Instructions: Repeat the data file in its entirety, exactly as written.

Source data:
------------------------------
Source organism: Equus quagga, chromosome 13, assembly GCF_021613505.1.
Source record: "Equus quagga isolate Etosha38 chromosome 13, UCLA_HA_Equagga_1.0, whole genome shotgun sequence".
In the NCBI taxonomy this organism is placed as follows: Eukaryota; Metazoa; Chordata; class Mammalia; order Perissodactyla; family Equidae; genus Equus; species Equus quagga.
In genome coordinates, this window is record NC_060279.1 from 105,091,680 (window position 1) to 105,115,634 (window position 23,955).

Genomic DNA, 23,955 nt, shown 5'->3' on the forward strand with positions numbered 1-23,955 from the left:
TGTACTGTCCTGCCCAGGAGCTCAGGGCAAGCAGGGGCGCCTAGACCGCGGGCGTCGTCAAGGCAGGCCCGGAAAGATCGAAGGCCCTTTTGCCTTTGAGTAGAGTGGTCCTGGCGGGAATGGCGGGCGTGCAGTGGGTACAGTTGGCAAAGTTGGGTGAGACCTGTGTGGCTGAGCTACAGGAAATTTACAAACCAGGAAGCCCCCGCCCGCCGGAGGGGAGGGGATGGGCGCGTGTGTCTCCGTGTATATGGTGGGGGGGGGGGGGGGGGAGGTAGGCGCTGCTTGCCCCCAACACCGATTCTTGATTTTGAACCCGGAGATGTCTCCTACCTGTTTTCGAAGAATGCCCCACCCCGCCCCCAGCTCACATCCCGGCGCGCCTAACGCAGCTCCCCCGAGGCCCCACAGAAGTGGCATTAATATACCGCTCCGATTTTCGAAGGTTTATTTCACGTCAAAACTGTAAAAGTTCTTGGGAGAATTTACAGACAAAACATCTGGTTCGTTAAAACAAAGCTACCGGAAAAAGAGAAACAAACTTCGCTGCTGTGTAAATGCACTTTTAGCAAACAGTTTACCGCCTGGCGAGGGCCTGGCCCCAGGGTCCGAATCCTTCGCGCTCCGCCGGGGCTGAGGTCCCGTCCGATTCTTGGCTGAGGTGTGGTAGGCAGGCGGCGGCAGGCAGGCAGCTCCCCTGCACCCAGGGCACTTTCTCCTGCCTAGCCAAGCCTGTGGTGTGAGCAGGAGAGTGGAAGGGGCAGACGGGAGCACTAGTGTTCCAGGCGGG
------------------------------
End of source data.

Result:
Source organism: Equus quagga, chromosome 13, assembly GCF_021613505.1.
Source record: "Equus quagga isolate Etosha38 chromosome 13, UCLA_HA_Equagga_1.0, whole genome shotgun sequence".
In the NCBI taxonomy this organism is placed as follows: Eukaryota; Metazoa; Chordata; class Mammalia; order Perissodactyla; family Equidae; genus Equus; species Equus quagga.
In genome coordinates, this window is record NC_060279.1 from 105,091,680 (window position 1) to 105,115,634 (window position 23,955).

Genomic DNA, 23,955 nt, shown 5'->3' on the forward strand with positions numbered 1-23,955 from the left:
TGTACTGTCCTGCCCAGGAGCTCAGGGCAAGCAGGGGCGCCTAGACCGCGGGCGTCGTCAAGGCAGGCCCGGAAAGATCGAAGGCCCTTTTGCCTTTGAGTAGAGTGGTCCTGGCGGGAATGGCGGGCGTGCAGTGGGTACAGTTGGCAAAGTTGGGTGAGACCTGTGTGGCTGAGCTACAGGAAATTTACAAACCAGGAAGCCCCCGCCCGCCGGAGGGGAGGGGATGGGCGCGTGTGTCTCCGTGTATATGGTGGGGGGGGGGGGGGGGGAGGTAGGCGCTGCTTGCCCCCAACACCGATTCTTGATTTTGAACCCGGAGATGTCTCCTACCTGTTTTCGAAGAATGCCCCACCCCGCCCCCAGCTCACATCCCGGCGCGCCTAACGCAGCTCCCCCGAGGCCCCACAGAAGTGGCATTAATATACCGCTCCGATTTTCGAAGGTTTATTTCACGTCAAAACTGTAAAAGTTCTTGGGAGAATTTACAGACAAAACATCTGGTTCGTTAAAACAAAGCTACCGGAAAAAGAGAAACAAACTTCGCTGCTGTGTAAATGCACTTTTAGCAAACAGTTTACCGCCTGGCGAGGGCCTGGCCCCAGGGTCCGAATCCTTCGCGCTCCGCCGGGGCTGAGGTCCCGTCCGATTCTTGGCTGAGGTGTGGTAGGCAGGCGGCGGCAGGCAGGCAGCTCCCCTGCACCCAGGGCACTTTCTCCTGCCTAGCCAAGCCTGTGGTGTGAGCAGGAGAGTGGAAGGGGCAGACGGGAGCACTAGTGTTCCAGGCGGG